Last-gasp pole for Hamilton as cold war heats up off track
Lewis Hamilton put together the perfect lap on his final run in yesterday's qualifying session to snatch pole for today's Canadian Grand Prix away from Robert Kubica. The Ferraris of Kimi Raikkonen and Felipe Massa slid on to the second and third rows of the grid respectively.
After a damp start the Ferraris went fast but not fast enough – the Finn third fastest, the Brazilian sixth. Kubica took pole position away from Hamilton (below) on his last run, only to have the Briton repay the favour in the last seconds of qualifying to put himself on target for a repeat of his 2007 victory here.
"It's been a fantastic Saturday for me," Hamilton said. "I didn't know that Robert was on the pole, as I was still P1 as I went into my last lap, but I had the feeling Robert might have beaten my time so I really knew I had to stick it out there.
"The track was really chewed up. Turn two and the exit to Turn seven and the apex and exit of the hairpin, there was loads of debris there. I just had to try and stick it out there and that's where everyone was losing their time. It was quite a clean lap, but I lost a lot of time in Turn 10. Icouldn't carry as much speed there or get on power early.
"It is a difficult race to prepare for, but with the experience of leading last year and the four safety cars, we can anticipate it's going to be very similar."
Off the track, the rift in the longest-running production in Formula One – The Max and Bernie Show – is becoming clear for all to see. First there were Ecclestone's comments in the days leading up to the Extraordinary General Assembly meeting in Paris in which embattled FIA president Mosley was told that 103 of his member clubs had the faith in him and 55 did not.
Now there is the story that Ecclestone and the manufacturers plan a breakaway World Championship. We've heard that before. On both occasions, back in 1981 and again last year, Mosley was at the forefront of the carefully contrived speculation. Now such a thing is being turned on him. So what's the beef that threatens to tear F1 apart?
It centres upon the agreement between the FIA, as the regulatory body of the sport, and the Formula One Group, led by Ecclestone, one of the commercial rights holders, and CVC, the holder of the remaining rights, whom he represents. Under the terms of an agreement signed in 2000, for a sum of $362m the FIA sold the commercial rights to Ecclestone for 100 years. He then sold a share of those rights to CVC. But there is a catch, sometimes known as the Don King Clause. Under that, if CVC want to sell the business on, which is, after all, what they do, Mosley has a veto which he can exercise at any point. The FIA are Mosley's powerbase, and he is loath to step down. Ecclestone and CVC, and the manufacturers, are desperate for him to do just that.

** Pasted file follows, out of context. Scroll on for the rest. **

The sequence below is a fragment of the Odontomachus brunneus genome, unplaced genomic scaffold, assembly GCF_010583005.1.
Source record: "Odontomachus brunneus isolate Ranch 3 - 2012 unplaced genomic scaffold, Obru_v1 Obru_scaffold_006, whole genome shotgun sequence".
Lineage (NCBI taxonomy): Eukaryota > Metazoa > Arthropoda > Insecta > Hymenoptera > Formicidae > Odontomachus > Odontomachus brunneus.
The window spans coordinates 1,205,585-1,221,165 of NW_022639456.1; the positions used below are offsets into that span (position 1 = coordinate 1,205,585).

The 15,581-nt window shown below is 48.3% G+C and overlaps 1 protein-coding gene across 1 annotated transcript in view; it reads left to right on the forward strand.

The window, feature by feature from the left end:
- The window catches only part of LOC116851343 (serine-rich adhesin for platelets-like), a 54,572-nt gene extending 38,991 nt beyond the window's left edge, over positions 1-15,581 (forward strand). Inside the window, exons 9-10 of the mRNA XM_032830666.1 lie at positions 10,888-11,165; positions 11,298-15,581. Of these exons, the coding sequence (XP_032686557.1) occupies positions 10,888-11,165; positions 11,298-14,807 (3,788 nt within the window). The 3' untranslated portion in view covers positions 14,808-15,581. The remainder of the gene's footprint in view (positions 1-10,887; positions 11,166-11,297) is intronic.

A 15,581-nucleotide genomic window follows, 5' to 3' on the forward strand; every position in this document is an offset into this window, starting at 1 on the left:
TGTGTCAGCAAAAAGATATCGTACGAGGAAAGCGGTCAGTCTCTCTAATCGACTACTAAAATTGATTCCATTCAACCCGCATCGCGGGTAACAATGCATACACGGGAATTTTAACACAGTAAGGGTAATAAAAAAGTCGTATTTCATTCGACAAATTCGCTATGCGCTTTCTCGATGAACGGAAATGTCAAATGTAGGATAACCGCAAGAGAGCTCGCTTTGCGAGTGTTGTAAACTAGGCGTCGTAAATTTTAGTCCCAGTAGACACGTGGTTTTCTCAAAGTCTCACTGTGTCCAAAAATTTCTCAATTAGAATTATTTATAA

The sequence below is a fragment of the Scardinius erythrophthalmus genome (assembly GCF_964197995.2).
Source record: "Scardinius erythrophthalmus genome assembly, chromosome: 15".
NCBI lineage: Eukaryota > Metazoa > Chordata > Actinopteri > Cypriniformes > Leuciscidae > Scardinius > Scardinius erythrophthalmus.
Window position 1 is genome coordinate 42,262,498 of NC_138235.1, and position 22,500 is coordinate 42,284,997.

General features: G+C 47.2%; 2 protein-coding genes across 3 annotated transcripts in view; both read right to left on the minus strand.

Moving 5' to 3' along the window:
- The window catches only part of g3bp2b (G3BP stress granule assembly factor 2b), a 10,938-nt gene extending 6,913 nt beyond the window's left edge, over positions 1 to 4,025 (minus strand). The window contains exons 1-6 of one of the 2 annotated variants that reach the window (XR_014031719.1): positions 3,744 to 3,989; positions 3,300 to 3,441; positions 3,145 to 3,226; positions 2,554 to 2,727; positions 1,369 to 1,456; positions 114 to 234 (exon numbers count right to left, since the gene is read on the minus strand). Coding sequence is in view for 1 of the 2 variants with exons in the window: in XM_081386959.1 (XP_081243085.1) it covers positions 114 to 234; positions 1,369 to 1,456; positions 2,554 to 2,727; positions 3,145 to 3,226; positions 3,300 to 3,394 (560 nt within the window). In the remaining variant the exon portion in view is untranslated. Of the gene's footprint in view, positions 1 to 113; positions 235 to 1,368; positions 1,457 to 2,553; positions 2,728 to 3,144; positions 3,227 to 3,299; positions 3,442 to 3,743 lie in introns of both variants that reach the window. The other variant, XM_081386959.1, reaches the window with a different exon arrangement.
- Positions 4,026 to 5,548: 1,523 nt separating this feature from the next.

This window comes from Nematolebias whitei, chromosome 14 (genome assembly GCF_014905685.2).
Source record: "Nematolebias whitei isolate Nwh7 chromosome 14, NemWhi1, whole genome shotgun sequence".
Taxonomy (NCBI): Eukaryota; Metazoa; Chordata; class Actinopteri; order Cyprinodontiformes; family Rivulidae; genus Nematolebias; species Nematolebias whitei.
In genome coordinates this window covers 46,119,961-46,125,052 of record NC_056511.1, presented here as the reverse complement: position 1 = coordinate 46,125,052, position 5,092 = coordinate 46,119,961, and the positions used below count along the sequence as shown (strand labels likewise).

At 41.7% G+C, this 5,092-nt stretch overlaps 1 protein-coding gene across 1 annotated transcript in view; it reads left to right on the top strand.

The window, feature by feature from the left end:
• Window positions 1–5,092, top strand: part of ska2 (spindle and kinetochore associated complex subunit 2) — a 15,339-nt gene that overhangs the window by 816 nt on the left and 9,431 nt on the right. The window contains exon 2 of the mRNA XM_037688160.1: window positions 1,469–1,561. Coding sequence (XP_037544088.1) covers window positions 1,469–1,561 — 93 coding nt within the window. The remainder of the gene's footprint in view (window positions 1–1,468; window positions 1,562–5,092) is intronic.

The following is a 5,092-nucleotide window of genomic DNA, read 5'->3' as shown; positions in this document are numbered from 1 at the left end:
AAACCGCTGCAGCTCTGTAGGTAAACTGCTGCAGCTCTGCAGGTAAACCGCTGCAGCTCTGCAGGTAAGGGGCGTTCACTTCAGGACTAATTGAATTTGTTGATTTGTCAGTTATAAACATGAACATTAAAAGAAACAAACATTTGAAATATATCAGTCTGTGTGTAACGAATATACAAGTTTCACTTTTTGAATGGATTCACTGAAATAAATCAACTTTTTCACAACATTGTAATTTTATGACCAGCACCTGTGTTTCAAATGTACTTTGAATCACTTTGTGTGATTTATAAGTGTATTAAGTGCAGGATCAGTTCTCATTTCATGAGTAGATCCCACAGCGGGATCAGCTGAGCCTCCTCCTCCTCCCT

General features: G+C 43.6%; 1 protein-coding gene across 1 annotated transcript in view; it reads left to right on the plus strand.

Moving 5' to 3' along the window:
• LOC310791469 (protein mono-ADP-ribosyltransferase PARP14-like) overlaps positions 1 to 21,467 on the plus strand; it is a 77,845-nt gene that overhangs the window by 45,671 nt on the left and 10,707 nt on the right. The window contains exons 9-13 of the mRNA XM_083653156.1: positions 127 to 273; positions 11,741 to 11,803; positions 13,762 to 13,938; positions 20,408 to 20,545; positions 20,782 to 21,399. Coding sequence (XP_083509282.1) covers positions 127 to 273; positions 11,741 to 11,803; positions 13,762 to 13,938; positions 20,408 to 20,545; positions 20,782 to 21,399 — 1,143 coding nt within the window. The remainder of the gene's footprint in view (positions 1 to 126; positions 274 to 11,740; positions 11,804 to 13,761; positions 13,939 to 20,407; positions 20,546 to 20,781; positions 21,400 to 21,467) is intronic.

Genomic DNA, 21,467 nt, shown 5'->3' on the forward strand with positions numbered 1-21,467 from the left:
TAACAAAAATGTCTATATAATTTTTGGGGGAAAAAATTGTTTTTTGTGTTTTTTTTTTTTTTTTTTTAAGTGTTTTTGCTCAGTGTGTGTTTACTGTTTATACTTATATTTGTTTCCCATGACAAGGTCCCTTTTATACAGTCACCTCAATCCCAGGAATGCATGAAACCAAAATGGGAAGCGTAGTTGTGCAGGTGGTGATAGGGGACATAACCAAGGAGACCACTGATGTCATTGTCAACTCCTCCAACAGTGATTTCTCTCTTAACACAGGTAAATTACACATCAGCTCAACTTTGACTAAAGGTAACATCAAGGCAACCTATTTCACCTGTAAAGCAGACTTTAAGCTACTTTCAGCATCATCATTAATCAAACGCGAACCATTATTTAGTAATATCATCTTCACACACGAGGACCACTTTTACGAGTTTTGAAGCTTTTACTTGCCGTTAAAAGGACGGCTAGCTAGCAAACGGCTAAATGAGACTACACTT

"In my opinion Max should stand down in November," Ecclestone told this paper last week. "For me it's a difficult situation because I run the Formula One Group of companies and the teams, the manufacturers, are violently opposed to him. But 62 per cent of the automobile clubs that make up the FIA voted to retain him as their president."
Ecclestone believes, however, that far from stepping down, Mosley will stand for re-election in October 2009 for another four-year term. "Max will be the president until he dies. This is what many people don't understand: he enjoys confrontation. He likes argument! These things stimulate him." That is not what the majority of people in the paddock want. The mood remains that Mosley should go, irrespective of what the majority of FIA member clubs think.
Sir Jackie Stewart, an implacable enemy, said: "Max is entirely convinced that he can conduct his business as president no matter what occurred. He's wrong. He is failing to recognise that a lot of companies do not want to see him in the paddock, and nor do the royal families of Spain, Bahrain and Monaco. A number of the chairmen, presidents or CEOs of the companies who were represented at Monaco called me and asked what to do, because they all wanted to avoid the risk of being seen with him. They put elaborate systems in place to achieve that.
"It is extremely selfish of Max to say that he can continue. At what cost to motorsport? The British papers were full of the scandal and how scandalous it was that Max won the vote and is carrying on. If he doesn't care about the damage he is doing, then he is not the quality of person that should be doing that job. I am simply bamboozled by the arrogance of that attitude. It is just totally self-serving."
Ecclestone added: "Max has always ruled by fear. But I think more people will be likely to take him on after all this."
Mosley won the vote, but Formula One's cold war is now really beginning to heat up.
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